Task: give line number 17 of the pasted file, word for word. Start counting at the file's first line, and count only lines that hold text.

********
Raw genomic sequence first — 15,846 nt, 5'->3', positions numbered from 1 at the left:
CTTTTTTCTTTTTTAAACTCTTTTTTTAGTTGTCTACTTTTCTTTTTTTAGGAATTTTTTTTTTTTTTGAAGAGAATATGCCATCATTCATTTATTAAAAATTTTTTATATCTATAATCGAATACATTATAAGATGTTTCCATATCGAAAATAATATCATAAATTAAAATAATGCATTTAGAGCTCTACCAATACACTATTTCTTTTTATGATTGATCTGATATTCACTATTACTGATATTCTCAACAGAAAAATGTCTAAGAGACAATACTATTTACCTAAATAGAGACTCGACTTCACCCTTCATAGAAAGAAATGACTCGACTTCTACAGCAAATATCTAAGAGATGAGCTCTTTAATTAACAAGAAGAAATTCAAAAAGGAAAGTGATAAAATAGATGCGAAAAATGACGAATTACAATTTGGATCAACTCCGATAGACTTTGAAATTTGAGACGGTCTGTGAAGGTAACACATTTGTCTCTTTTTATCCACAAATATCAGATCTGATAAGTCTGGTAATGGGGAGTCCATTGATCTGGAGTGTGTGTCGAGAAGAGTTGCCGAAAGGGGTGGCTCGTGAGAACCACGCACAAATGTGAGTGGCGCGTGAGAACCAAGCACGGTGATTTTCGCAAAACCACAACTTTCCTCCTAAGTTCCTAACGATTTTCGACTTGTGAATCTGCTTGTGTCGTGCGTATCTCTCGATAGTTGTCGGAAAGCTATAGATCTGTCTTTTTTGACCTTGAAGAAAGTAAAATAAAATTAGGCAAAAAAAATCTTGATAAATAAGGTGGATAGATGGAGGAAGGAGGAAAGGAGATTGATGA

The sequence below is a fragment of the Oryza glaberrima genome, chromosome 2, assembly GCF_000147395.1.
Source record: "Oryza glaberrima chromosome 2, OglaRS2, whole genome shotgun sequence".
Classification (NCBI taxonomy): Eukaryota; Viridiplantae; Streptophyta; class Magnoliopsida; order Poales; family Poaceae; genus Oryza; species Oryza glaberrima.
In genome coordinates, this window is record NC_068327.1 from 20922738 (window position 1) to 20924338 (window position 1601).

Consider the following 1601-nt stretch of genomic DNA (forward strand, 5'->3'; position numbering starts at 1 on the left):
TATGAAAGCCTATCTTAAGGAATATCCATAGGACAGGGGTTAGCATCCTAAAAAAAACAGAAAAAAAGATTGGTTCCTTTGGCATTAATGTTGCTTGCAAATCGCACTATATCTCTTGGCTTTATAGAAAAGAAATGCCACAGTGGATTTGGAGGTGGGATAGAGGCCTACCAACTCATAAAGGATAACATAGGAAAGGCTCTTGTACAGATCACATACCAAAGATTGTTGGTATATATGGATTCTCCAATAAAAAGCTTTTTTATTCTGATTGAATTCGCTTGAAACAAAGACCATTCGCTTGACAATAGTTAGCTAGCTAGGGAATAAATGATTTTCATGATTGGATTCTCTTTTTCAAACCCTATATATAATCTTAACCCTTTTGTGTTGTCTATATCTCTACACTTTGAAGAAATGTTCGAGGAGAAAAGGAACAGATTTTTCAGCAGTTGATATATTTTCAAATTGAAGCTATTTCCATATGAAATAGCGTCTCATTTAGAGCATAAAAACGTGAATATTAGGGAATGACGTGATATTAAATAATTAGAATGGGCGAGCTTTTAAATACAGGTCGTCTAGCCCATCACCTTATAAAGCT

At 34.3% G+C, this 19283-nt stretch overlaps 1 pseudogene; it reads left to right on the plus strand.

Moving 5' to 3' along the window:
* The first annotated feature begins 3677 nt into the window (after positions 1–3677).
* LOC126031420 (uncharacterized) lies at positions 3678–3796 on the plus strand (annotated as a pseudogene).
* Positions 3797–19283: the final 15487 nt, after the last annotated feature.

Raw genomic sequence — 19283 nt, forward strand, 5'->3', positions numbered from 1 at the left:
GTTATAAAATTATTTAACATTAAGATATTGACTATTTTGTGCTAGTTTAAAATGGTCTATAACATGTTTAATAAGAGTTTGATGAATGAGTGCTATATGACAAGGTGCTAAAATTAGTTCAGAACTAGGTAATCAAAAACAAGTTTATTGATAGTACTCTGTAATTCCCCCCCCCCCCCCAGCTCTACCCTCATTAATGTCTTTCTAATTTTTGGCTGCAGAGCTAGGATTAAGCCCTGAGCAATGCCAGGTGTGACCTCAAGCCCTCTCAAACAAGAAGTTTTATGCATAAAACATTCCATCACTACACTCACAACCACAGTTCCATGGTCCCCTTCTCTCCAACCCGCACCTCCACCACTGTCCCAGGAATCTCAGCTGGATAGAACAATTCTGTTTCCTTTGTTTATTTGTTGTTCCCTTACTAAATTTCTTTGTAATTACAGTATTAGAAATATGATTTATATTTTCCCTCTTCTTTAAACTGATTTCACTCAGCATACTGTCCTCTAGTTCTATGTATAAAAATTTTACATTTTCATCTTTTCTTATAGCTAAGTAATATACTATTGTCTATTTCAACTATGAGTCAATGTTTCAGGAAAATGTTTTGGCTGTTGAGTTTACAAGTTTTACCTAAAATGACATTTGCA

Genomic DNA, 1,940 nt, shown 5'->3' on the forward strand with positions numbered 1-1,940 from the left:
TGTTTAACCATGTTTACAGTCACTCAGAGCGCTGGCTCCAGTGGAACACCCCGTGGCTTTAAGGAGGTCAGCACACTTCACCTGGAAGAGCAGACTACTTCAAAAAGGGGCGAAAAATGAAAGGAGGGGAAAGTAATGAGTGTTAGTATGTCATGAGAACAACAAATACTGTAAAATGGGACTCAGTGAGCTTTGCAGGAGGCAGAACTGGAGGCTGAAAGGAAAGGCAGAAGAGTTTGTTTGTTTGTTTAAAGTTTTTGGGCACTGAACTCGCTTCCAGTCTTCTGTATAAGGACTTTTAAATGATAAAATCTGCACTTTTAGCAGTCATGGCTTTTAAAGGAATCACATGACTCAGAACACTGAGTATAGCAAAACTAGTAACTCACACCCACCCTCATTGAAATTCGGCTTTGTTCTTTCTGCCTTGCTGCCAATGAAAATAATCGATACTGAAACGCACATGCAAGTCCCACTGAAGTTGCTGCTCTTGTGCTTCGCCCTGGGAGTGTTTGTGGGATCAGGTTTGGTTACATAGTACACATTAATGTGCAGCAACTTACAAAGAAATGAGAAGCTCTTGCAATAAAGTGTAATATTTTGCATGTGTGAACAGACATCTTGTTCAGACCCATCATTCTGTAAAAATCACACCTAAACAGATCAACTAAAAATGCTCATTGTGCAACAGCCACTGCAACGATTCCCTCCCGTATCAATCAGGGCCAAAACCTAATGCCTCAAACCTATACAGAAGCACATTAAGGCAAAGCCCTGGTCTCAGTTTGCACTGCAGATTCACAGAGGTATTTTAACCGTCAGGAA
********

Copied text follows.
TGTTTAACCATGTTTACAGTCACTCAGAGCGCTGGCTCCAGTGGAACACCCCGTGGCTTTAAGGAGGTCAGCACACTTCACCTGGAAGAGCAGACTACTTCAAAAAGGGGCGAAAAATGAAAGGAGGGGAAAGTAATGAGTGTTAGTATGTCATGAGAACAACAAATACTGTAAAATGGGACTCAGTGAGCTTTGCAGGAGGCAGAACTGGAGGCTGAAAGGAAAGGCAGAAGAGTTTGTTTGTTTGTTTAAAGTTTTTGGGCACTGAACTCGCTTCCAGTCTTCTGTATAAGGACTTTTAAATGATAAAATCTGCACTTTTAGCAGTCATGGCTTTTAAAGGAATCACATGACTCAGAACACTGAGTATAGCAAAACTAGTAACTCACACCCACCCTCATTGAAATTCGGCTTTGTTCTTTCTGCCTTGCTGCCAATGAAAATAATCGATACTGAAACGCACATGCAAGTCCCACTGAAGTTGCTGCTCTTGTGCTTCGCCCTGGGAGTGTTTGTGGGATCAGGTTTGGTTACATAGTACACATTAATGTGCAGCAACTTACAAAGAAATGAGAAGCTCTTGCAATAAAGTGTAATATTTTGCATGTGTGAACAGACATCTTGTTCAGACCCATCATTCTGTAAAAATCACACCTAAACAGATCAACTAAAAATGCTCATTGTGCAACAGCCACTGCAACGATTCCCTCCCGTATCAATCAGGGCCAAAACCTAATGCCTCAAACCTATACAGAAGCACATTAAGGCAAAGCCCTGGTCTCAGTTTGCACTGCAGATTCACAGAGGTATTTTAACCGTCAGGAA